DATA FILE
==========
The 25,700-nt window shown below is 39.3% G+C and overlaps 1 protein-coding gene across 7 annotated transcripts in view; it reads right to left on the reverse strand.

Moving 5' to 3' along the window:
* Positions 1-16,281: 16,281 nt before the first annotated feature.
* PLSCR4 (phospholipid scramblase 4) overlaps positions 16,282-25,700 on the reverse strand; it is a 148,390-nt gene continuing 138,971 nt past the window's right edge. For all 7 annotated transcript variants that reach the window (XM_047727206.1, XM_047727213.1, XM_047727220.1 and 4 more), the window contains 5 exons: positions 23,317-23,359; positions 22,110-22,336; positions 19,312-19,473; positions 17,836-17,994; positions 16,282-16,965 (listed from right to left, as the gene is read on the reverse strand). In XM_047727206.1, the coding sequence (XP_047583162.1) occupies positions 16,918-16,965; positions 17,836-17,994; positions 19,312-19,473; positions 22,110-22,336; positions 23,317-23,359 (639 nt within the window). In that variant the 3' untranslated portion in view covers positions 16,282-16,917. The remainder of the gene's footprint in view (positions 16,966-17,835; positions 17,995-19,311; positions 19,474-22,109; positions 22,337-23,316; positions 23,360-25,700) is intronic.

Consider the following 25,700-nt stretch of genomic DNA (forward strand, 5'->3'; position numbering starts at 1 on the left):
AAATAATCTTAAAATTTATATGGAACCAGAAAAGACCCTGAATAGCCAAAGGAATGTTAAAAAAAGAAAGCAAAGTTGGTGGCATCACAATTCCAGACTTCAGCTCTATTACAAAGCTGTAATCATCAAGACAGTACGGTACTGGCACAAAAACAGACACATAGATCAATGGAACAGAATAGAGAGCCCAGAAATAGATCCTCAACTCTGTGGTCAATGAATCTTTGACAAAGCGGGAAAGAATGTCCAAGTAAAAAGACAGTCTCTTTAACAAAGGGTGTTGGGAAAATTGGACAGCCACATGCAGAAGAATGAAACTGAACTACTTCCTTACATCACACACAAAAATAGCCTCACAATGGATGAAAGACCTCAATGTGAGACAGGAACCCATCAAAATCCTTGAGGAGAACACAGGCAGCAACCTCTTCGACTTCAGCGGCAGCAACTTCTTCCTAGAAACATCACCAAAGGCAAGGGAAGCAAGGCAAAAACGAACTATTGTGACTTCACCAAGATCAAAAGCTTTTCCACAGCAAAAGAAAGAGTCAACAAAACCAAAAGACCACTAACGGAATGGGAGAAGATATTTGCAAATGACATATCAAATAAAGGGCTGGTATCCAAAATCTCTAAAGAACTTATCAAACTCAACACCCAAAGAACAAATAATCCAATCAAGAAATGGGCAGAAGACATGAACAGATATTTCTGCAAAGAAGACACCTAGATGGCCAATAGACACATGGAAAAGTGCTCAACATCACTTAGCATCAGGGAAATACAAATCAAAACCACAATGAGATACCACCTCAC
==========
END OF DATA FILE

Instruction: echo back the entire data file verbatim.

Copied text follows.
The 25,700-nt window shown below is 39.3% G+C and overlaps 1 protein-coding gene across 7 annotated transcripts in view; it reads right to left on the reverse strand.

Moving 5' to 3' along the window:
* Positions 1-16,281: 16,281 nt before the first annotated feature.
* PLSCR4 (phospholipid scramblase 4) overlaps positions 16,282-25,700 on the reverse strand; it is a 148,390-nt gene continuing 138,971 nt past the window's right edge. For all 7 annotated transcript variants that reach the window (XM_047727206.1, XM_047727213.1, XM_047727220.1 and 4 more), the window contains 5 exons: positions 23,317-23,359; positions 22,110-22,336; positions 19,312-19,473; positions 17,836-17,994; positions 16,282-16,965 (listed from right to left, as the gene is read on the reverse strand). In XM_047727206.1, the coding sequence (XP_047583162.1) occupies positions 16,918-16,965; positions 17,836-17,994; positions 19,312-19,473; positions 22,110-22,336; positions 23,317-23,359 (639 nt within the window). In that variant the 3' untranslated portion in view covers positions 16,282-16,917. The remainder of the gene's footprint in view (positions 16,966-17,835; positions 17,995-19,311; positions 19,474-22,109; positions 22,337-23,316; positions 23,360-25,700) is intronic.

Consider the following 25,700-nt stretch of genomic DNA (forward strand, 5'->3'; position numbering starts at 1 on the left):
AAATAATCTTAAAATTTATATGGAACCAGAAAAGACCCTGAATAGCCAAAGGAATGTTAAAAAAAGAAAGCAAAGTTGGTGGCATCACAATTCCAGACTTCAGCTCTATTACAAAGCTGTAATCATCAAGACAGTACGGTACTGGCACAAAAACAGACACATAGATCAATGGAACAGAATAGAGAGCCCAGAAATAGATCCTCAACTCTGTGGTCAATGAATCTTTGACAAAGCGGGAAAGAATGTCCAAGTAAAAAGACAGTCTCTTTAACAAAGGGTGTTGGGAAAATTGGACAGCCACATGCAGAAGAATGAAACTGAACTACTTCCTTACATCACACACAAAAATAGCCTCACAATGGATGAAAGACCTCAATGTGAGACAGGAACCCATCAAAATCCTTGAGGAGAACACAGGCAGCAACCTCTTCGACTTCAGCGGCAGCAACTTCTTCCTAGAAACATCACCAAAGGCAAGGGAAGCAAGGCAAAAACGAACTATTGTGACTTCACCAAGATCAAAAGCTTTTCCACAGCAAAAGAAAGAGTCAACAAAACCAAAAGACCACTAACGGAATGGGAGAAGATATTTGCAAATGACATATCAAATAAAGGGCTGGTATCCAAAATCTCTAAAGAACTTATCAAACTCAACACCCAAAGAACAAATAATCCAATCAAGAAATGGGCAGAAGACATGAACAGATATTTCTGCAAAGAAGACACCTAGATGGCCAATAGACACATGGAAAAGTGCTCAACATCACTTAGCATCAGGGAAATACAAATCAAAACCACAATGAGATACCACCTCAC